PESHAWAR, Pakistan (Reuters) - A senior militant commander linked to the kidnap of a U.S. soldier was killed on Friday in a suspected U.S. drone strike in Pakistan's ethnic Pashtun tribal region on the Afghan border, security and militant sources said.
Sangeen Zadran was the operational commander in Pakistan's tribal areas for the Haqqani network, which regularly attacks U.S. forces in Afghanistan from its mountain hideouts in Pakistan. He also served as the Taliban's shadow governor of Afghanistan's Paktika province.
The United States placed Zadran, 45, on its list of global terrorists in 2011. He was accused of planning bomb attacks and assaults on U.S. bases in eastern Afghanistan, planning movements of foreign Taliban fighters and orchestrating kidnappings of Afghan and foreign nationals in border areas.
His death will be a temporary blow to the Haqqani network, said Saifullah Mahsud of the FATA Research Center, a Pakistani thinktank that works in the tribal areas.
"He was one of the chief mediators among the Taliban factions, responsible for settling disputes," said Mahsud. "He is or was holding Bergdahl."
Sgt. Bowe Bergdahl, captured in 2009, is the only American soldier the militants hold. They have had repeated discussions with U.S. authorities about exchanging him for some of the high-profile prisoners held at Guantanamo Bay.
Zadran died when drones fired two missiles on a compound in the village of Dargah Mandi in North Waziristan, destroying a house and killing seven people, one security official said. Another official put the toll at five.
Mosques in Miranshah, the regional capital, announced over loudspeakers that prayers for Zadran would be offered on Friday, residents said.
A source among insurgents on the ground said the dead from Friday's drone attack also included a 32-year-old al Qaeda commander who was an expert in explosives, and identified him as Zubir al Muzi, an Egyptian national. Three Jordanians and two local fighters were also killed, he said.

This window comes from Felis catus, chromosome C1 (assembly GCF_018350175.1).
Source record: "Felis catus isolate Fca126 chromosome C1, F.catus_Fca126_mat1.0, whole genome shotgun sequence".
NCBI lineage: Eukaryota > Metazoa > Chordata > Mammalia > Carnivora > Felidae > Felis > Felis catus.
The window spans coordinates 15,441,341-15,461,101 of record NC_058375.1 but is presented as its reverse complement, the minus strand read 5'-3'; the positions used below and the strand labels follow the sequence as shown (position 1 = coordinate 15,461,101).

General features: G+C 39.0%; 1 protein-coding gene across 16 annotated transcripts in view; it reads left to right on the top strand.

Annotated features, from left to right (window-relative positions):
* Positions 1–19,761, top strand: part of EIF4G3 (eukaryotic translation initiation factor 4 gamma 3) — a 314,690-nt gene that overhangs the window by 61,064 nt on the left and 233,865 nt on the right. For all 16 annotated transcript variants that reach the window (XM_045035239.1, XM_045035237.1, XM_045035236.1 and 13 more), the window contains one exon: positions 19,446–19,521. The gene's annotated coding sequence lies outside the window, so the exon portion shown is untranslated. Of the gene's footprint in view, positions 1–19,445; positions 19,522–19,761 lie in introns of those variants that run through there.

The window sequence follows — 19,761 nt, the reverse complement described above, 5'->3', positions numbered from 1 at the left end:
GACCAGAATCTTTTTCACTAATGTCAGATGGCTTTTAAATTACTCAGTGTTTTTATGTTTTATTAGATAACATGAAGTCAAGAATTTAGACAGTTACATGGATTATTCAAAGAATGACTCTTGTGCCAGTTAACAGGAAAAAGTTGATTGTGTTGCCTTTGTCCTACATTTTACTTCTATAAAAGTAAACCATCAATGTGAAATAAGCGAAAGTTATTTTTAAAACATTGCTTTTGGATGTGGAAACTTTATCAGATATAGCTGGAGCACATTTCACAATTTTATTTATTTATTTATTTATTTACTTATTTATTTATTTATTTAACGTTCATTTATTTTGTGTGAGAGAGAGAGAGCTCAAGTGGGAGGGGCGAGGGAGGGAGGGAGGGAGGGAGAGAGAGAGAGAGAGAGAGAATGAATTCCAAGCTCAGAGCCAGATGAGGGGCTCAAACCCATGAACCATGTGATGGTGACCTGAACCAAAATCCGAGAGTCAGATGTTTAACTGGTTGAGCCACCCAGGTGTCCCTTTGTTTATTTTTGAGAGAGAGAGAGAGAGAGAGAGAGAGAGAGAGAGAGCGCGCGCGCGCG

There was no official comment on the death toll. Pakistan's foreign ministry condemned the U.S. drone strike in a statement.
U.S. drones have been killing militants in inaccessible border areas such as North Waziristan, the main stronghold of groups aligned with al Qaeda and the Taliban, since 2004.
Pakistan says publicly that the drones cause civilian casualties and violate its sovereignty, although senior commanders have admitted some strikes were authorized. In response to the criticism, the United States has reduced strikes in recent years.
It is hard to assess the impact of drone attacks because independent observers and journalists have almost no access to the areas where the strikes occur. Most information comes from officials who speak on condition of anonymity.
U.S. drone strikes in Pakistan have fallen significantly over the past 2-1/2 years, to total 20 this year. There were 48 in all of 2012 and 73 in 2011, a tally by the New America Foundation shows.